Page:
Decollectivization in Bulgaria
Gerald W. Creed
When I returned to the village of Zamfirovo in northeastern Bulgaria in the summer of 1992 I was engulfed by political commentary. Despite not having seen me for nearly four years, my village friends could scarcely get through the most superficial pleasantries before launching into analyses of current village developments. While some villagers supported the changes, many more, including the most vocal ones, were highly critical.
Emotions were particularly inflamed as I arrived during the early stages of decollectivization. The dominant local interpretation of this project quickly emerged in the form of a Bulgarian aphorism: "an old song in a new voice." During the time of my stay this adage was invoked repeatedly by a variety of villagers. For some it constituted their entire commentary on the issue of decollectivization; for others it provided a pithy syntheses at the beginning or end of a longer discourse. From the latter the meaning of the saying became clear: these villagers somehow saw post-socialist land restitution as a reprise of communist collectivization.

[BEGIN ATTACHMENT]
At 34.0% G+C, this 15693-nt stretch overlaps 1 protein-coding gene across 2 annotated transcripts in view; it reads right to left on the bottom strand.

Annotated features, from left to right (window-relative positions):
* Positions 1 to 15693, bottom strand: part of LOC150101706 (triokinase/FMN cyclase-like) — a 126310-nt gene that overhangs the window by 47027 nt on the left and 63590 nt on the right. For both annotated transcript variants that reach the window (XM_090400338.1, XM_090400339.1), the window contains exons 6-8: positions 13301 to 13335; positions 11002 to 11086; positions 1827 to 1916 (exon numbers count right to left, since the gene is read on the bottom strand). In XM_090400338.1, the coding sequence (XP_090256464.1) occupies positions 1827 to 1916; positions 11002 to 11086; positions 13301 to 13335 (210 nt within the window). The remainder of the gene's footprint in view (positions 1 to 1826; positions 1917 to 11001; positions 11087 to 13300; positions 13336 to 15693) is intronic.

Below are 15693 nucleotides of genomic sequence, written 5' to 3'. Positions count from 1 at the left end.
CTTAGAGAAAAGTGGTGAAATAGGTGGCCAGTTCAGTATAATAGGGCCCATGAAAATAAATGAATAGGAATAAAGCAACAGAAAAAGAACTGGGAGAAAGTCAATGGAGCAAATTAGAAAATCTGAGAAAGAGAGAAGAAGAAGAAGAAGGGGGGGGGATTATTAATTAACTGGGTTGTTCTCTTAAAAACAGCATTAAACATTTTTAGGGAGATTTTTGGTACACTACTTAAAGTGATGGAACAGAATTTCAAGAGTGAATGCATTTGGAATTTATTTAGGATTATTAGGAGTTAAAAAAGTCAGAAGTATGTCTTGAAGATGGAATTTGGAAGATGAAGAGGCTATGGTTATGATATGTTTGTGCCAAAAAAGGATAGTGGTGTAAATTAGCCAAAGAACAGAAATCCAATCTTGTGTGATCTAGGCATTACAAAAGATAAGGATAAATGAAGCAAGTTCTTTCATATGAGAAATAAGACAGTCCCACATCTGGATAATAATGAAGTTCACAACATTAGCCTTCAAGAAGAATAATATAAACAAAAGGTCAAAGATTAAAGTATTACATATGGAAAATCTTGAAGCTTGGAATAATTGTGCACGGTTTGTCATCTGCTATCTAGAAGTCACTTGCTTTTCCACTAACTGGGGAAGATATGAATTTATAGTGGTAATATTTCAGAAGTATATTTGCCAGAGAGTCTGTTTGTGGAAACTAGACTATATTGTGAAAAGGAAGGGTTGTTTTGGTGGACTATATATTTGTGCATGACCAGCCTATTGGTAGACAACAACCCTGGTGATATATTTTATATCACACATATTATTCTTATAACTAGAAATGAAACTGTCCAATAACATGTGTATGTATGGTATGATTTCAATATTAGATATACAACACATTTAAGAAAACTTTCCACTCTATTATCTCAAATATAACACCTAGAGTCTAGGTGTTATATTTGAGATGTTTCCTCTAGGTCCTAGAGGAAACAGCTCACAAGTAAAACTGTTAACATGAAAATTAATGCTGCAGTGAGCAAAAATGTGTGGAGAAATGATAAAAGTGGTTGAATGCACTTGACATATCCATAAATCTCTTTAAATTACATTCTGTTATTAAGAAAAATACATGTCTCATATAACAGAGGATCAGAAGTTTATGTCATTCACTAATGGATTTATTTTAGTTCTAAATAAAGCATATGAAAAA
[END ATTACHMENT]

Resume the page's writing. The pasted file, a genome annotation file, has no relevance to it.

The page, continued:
What could collectivization and decollectivization possibly have in common? As ostensibly opposite processes, the charge of similarity was paradoxical to say the least. In what follows I attempt to account for this paradox. I begin with a description of the decollectivization program with particular reference to the village of Zamfirovo. From this it becomes clear that the similarity between collectivization and decollectivization was not in their antithetical objectives, but in the parallel ways their divergent goals were pursued. The subsequent section of the paper discusses these similarities, pushing the folk model beyond the intentions of villagers who invoked it to reveal a series of continuities. These